Improving attention and retention rates may have shown that humour is a better training tool than fear, but a security-training pioneer believes the two will come together productively as cyber insurers crack down on training and impending ‘Phishing 2.0’ features allow CISOs to engage with employees the second they click on a malicious link or attachment.
The new paradigm, which is being implemented within the Ataata security-training regime, will build on the filtering capabilities of the Mimecast platform to proactively intercept malicious email attachment as they are clicked, then deliver targeted and relevant training that will substitute for often-ineffective classroom training.
Mimecast already blocks those attachments but, the company’s senior vice president and general manager of awareness training Michael Madon said during a recent visit to Melbourne, leveraging them into an opportunity for real-time training would add long-absent immediacy to a process that has chronically failed to gain traction.
The recent Verizon Data Breach Investigations Report 2019 noted that employees were getting better at phishing simulations – in which click-through rates had dropped from 24 percent to 3 percent during the last seven years.
However, 18 percent of the people that clicked on test phishing links were using mobile devices – highlighting a growing threat vector that had particularly savaged the manufacturing, professional, technical and scientific services industries.
Madon – a former US Army officer and Department of the Treasury intelligence officer – founded Ataata in 2016 and sold the company to Mimecast last year to help deliver more relevant end-user engagement and training to complement its expanding content-filtering portfolio.
Years ago, the abstract nature of most cybersecurity training motivated Madon – then well-entrenched in US government and working at the massive Pentagon office building – to look for a more engaging way to convince end-users to care about cybersecurity.
Despite the often catastrophic consequences for security breaches, this had proven far more difficult for most companies than one might expect.
“We were all having to take cybersecurity training,” he recalled, “and to the person – everyone was being really brilliant in finding ways not to take this training.”
“It’s amazing the amount of work that people were doing to not take the awareness training – and these are cyber people, doing cyber stuff. It was clear that no matter how important that training might be to your job, it’s still not cool – and I realised there was a problem here.”
His solution: find a way to make training more palatable and engaging for end users – something he accomplished by founding Ataata and building up a roster of content spearheaded by quirky lead characters Human Error and Sound Judgment.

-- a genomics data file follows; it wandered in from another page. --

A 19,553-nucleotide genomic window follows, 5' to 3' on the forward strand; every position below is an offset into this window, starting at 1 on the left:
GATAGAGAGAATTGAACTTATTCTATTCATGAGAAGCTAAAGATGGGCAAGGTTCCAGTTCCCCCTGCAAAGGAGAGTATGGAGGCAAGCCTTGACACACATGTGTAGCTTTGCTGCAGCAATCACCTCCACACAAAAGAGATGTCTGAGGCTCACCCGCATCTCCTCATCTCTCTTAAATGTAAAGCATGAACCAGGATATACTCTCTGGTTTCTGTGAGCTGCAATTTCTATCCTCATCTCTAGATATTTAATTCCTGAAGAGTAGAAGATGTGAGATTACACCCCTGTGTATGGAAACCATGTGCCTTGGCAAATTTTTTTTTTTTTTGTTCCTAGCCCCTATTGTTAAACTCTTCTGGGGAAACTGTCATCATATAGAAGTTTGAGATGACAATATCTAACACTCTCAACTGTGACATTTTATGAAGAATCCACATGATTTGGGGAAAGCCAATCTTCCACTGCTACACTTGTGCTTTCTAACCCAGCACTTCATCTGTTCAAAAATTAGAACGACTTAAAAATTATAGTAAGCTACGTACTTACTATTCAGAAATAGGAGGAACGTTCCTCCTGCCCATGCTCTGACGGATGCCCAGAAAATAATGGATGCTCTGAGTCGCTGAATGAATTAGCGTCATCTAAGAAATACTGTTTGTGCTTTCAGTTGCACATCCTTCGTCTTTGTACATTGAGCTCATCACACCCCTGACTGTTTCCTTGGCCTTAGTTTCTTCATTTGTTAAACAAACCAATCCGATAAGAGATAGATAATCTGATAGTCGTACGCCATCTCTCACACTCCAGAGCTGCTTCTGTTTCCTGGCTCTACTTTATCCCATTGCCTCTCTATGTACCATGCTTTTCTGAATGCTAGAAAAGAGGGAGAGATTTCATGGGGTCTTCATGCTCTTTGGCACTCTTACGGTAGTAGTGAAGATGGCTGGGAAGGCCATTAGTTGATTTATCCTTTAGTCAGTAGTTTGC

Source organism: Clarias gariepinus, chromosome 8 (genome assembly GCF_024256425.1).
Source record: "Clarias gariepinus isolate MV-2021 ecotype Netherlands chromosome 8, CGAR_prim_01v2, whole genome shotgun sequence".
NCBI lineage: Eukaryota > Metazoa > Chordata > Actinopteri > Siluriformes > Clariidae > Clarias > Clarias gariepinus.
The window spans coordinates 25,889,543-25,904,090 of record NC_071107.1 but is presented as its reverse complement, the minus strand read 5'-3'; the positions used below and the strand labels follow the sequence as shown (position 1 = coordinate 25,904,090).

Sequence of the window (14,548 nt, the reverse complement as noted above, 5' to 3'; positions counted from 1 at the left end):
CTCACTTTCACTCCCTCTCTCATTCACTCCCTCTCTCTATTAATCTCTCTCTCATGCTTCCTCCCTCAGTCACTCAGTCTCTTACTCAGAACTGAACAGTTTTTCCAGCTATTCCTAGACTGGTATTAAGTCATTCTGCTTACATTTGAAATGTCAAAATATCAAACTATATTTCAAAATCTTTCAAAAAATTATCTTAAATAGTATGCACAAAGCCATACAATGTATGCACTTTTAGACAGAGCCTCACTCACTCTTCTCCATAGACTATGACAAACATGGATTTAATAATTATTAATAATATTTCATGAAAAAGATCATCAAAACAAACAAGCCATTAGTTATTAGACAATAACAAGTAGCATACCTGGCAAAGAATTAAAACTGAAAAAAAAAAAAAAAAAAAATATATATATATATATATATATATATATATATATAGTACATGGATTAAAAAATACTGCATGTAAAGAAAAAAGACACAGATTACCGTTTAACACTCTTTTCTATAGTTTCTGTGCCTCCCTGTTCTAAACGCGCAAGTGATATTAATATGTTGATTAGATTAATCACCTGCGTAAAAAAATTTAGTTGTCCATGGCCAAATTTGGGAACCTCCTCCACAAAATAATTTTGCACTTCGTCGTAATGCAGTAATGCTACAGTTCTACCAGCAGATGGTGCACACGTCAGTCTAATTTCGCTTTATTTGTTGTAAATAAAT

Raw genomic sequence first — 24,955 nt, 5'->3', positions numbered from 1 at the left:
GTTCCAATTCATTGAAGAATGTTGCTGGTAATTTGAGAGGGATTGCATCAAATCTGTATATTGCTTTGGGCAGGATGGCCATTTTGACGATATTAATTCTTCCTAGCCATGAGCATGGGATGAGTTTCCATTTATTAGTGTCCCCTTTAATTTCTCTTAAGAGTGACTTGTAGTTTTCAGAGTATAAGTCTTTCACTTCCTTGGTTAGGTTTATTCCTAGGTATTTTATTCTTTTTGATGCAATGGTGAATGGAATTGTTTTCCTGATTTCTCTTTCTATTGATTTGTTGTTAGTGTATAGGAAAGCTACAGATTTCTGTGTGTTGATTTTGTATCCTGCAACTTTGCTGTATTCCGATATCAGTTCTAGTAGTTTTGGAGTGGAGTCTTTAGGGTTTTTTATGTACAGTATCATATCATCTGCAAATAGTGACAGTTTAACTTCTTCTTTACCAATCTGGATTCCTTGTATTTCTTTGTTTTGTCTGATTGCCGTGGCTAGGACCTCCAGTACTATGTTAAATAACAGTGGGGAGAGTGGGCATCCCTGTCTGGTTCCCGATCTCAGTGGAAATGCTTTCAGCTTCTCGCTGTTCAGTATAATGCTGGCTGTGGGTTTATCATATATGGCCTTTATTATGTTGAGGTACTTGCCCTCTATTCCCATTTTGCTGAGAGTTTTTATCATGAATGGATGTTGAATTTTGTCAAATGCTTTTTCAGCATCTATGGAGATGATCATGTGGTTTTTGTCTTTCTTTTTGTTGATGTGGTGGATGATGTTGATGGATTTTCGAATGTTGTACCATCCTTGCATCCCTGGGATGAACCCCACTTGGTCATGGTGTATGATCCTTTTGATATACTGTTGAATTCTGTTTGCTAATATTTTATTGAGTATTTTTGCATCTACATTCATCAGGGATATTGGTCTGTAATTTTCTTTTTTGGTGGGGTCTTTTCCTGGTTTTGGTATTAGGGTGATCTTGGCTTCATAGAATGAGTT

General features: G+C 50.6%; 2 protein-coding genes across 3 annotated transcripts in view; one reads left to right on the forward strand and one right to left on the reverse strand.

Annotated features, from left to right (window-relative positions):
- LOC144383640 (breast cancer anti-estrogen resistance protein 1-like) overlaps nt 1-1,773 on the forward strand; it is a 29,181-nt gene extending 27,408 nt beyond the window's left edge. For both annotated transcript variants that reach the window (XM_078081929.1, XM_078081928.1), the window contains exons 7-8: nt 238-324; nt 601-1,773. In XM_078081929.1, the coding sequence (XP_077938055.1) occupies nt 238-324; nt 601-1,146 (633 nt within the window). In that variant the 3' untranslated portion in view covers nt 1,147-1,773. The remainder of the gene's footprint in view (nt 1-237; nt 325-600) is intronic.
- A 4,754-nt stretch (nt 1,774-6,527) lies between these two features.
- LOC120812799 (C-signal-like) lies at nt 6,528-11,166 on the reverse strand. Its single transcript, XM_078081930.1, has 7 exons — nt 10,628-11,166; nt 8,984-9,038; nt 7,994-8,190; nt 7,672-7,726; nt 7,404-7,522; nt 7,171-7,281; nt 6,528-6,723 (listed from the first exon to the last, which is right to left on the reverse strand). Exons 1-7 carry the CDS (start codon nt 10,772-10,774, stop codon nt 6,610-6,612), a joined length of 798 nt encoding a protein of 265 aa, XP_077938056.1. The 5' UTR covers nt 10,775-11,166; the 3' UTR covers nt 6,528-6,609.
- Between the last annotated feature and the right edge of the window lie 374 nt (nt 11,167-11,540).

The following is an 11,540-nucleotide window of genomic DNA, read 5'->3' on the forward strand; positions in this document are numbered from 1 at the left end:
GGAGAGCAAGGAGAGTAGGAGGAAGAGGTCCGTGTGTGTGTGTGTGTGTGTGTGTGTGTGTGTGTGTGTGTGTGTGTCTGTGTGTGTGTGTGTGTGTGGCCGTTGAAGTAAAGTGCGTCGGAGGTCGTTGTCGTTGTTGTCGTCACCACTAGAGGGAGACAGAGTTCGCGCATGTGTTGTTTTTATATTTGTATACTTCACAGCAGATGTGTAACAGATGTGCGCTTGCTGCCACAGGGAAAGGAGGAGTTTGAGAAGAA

Much more than a joke
The use of comedy – a core theme in an expanding training program that is now offered as Mimecast Security Awareness Training – had proven to be much better in improving end-user engagement than conventional programs that were primarily designed to scare users into safe behaviour.
“Fear totally works” as a way of motivating people,” Madon said,” but in a corporate environment it’s not sustainable to do security that way. There’s only so far you can take it, and then people are just going to check out.”
Making education work took more than just humour: as the Ataata solution has evolved, the firm’s training modules have increasingly looked to incorporate foreign accents and cultural perspectives – first for the new British character Sound Judgement, and an upcoming character who is South African.
“For the vast majority of users, American humour has done well and people get it,” Madon explained, noting that the platform was increasingly able to be customised to suit local humour, corporate or cultural memes, and personal tastes. “But we’re bringing in different types of humour and bringing in people to our content, so that we have local flavour.”
A coming content module will use a cartoon motif to educate users and developers about DevSecOps – a key plank of organisation-wide, security-led transformation – but Madon noted that the shift towards Phishing 2.0 would soon mark a significant new stage in Ataata’s integration with the Mimecast platform.
With malicious attacks coming via email at a dizzying pace, Madon believes users will be far more engaged by a system that can engage them immediately when they click on an otherwise-damaging URL or attachment.
Better training is about more than just keeping users in their seats for longer, however: as human error continues to savage the best-laid security plans, Madon believes cyber insurance companies will increasingly require evidence that a company’s employees have completed meaningful cybersecurity training.
That evidence was being generated all the time as employees complete modules and scanning systems paint a clear picture of the organisation’s threat profile – and, over time, he said, the burden would fall on CISOs to prove their staff were up to scratch.
“I like to think of assessing cyber risk from an actuary perspective like trying to land a plane on an aircraft carrier,” he said. “It’s constantly moving.”
“Insurers are having problems getting enough data – to the point where they are partnering with their competitors to create groups of preferred vendors and swap data. If you’re getting cyber insurance, absolutely read the fine print about what they will and won’t cover – and help them evaluate the risk using standards.”